Ruvn Ayzland There are pale girls painted red yiddish poem

It’s noon. Around us, all is quiet.
Only a single machine is humming like a bee, somewhere in a corner.
A girl is eating, cracking the shell of an egg,
and one or two others are sipping tea
in a warm and cozy mood.
Nearby someone is munching onions and bread–
and there are pale girls painted red.

And in the window I sit alone, my legs crossed and my hands in my lap,
And look out — just look out.

Ruvn Ayzland.

From: Yiddish Literature in America, 1870-2000, ed: Emanuel S. Goldsmith. Translator: Ba.rnett Zumoff. 2009.

Buy at Abebooks here.

“The trees were attitudes in black” #Snow Advent by Auslander #ChristmasEve #Wintersolstice #WinterWonderland

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Photos by Theresaurus.

Snow advent

The clouds were all brushed up and back
The wrong way by the wind;
The trees were attitudes in black;
The brooks were disciplined.

Then soft as spider on a shelf,
Or satin mouse at birth,
Or as a pigeon lends itself
Reluctantly to earth —

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No louder than a silken sound
Of the web’s silver wheel,
Spraying the darkness all around
With spokes of silken steel —

As soft and softer than all these
Parted the sky at noon;
And the air stood up league-deep in bees,
The white bees of the moon.

 

-Joseph Auslander in All the Silver Pennies

H.D.

http://www.poetryfoundation.org/bio/h-d#poet

Amazing person this. Read about her life in the link.

from Sigil

XI

If you take the moon in your hands
and turn it round
(heavy, slightly tarnished platter)
you’re there;

if you pull dry seaweed from the sand
and turn it round
and wonder at the underside’s bright amber,
your eyes

look out as they did here,
(you don’t remember)
when my soul turned round,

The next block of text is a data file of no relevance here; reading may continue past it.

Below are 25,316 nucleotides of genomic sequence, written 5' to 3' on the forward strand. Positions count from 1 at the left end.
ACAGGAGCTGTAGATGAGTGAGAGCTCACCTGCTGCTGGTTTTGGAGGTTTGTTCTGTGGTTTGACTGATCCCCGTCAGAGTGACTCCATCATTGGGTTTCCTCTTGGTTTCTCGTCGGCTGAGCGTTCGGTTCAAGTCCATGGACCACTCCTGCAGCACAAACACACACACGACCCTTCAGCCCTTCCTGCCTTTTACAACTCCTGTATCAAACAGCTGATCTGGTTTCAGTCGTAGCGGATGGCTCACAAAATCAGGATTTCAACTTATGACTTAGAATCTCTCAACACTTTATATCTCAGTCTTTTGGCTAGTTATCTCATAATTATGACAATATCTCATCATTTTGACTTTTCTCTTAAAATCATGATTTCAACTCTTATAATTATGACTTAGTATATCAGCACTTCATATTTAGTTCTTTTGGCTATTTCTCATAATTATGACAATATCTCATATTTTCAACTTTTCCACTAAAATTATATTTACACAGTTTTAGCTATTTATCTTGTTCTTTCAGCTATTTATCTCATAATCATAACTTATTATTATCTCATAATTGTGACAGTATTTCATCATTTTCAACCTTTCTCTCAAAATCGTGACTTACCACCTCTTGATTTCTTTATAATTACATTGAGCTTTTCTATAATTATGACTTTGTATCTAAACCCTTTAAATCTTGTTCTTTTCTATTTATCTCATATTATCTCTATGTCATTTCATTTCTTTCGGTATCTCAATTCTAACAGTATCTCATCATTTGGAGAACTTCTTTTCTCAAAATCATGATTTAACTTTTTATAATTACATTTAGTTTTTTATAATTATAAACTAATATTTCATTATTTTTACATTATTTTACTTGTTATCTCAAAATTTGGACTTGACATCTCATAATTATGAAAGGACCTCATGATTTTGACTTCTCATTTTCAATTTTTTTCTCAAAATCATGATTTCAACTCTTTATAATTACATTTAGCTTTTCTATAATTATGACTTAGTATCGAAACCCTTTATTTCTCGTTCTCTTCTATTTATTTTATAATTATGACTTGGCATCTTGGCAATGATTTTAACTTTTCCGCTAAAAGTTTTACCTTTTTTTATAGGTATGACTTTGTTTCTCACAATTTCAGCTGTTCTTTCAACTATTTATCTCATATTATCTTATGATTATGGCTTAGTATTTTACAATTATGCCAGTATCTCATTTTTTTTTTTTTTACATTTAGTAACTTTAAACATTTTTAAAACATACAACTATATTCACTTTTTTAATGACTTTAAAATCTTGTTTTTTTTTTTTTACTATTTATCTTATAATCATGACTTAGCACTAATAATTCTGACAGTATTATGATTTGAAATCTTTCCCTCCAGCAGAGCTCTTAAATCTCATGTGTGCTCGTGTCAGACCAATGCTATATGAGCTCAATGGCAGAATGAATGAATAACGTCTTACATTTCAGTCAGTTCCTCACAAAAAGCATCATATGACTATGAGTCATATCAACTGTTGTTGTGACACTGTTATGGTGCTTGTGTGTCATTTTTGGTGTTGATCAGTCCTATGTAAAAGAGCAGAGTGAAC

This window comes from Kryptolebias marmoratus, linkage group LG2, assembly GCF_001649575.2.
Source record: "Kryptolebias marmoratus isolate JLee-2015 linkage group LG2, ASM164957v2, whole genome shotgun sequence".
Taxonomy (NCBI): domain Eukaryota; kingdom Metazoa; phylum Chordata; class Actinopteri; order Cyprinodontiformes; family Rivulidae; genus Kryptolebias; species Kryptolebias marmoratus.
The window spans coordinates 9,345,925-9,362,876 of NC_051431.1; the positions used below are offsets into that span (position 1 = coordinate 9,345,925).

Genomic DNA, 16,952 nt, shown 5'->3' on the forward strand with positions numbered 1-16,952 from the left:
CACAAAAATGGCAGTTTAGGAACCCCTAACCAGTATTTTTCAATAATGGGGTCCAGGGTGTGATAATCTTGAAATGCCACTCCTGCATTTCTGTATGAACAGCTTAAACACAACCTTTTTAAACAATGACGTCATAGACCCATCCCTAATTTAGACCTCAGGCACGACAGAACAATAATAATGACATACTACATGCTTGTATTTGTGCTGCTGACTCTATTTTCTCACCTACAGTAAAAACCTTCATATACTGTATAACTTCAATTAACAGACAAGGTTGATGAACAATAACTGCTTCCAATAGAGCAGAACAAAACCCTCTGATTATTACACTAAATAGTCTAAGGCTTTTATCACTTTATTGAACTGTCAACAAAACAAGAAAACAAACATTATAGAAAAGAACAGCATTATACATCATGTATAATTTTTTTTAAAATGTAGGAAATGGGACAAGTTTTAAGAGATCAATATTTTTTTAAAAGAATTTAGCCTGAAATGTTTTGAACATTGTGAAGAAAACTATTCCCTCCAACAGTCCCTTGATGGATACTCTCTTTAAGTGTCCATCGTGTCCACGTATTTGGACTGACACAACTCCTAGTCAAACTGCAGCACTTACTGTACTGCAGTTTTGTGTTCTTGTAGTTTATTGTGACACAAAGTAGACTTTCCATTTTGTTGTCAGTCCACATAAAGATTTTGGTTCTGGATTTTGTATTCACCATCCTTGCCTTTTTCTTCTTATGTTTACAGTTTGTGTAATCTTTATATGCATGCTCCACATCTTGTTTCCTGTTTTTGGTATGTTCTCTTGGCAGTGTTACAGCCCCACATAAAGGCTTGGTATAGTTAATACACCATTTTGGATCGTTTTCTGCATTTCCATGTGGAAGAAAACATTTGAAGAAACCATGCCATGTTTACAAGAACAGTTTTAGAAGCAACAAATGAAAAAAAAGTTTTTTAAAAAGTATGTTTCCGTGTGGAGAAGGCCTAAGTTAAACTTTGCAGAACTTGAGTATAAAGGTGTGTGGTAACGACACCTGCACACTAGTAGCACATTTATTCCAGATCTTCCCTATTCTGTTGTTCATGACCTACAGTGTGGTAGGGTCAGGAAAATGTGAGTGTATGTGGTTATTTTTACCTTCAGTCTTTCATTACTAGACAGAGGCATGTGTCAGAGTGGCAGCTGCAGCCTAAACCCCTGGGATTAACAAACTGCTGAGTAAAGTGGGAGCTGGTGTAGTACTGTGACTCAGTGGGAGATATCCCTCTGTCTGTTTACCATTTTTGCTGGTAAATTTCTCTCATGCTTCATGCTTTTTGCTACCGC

perceiving the other-side of everything,
mullein-leaf, dog-wood leaf, moth-wing
and dandelion-seed under the ground.

from Winter Love

5

So we were together
though I did not think of you
for ten years

it is more than ten years
and the long time after;
I was with you in Calypso’s cave?

there is something left over,
the first unsatisfied desire-
the first time, the first kiss,

the rough stones of a wall,
the fragrance of honey-flowers, the bees,
and how I would have fallen but for a voice,

calling through the brambles
and tangle of bay-berry
and rough broom,

Helen, Helen, come home;
there was a Helen before there was a War,
but who remembers her?

.

Buy the Faber Book of 20th Century Women’s Poetry, ed. Fleur Adcock, from an indie bookseller here.

Maya Angelou, phenomenal woman.

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When Great Souls Die

When great trees fall,
rocks on distant hills shudder,
lions hunker down in tall grasses,
and even elephants lumber after safety. When great trees fall in forests,
small things recoil into silence, their senses eroded beyond fear.

When great souls die,
the air around us becomes light, rare, sterile.
We breathe, briefly.
Our eyes, briefly, see with a hurtful clarity. Our memory, suddenly sharpened, examines, gnaws on kind words unsaid, promised walks never taken.
Great souls die and our reality, bound to them, takes leave of us.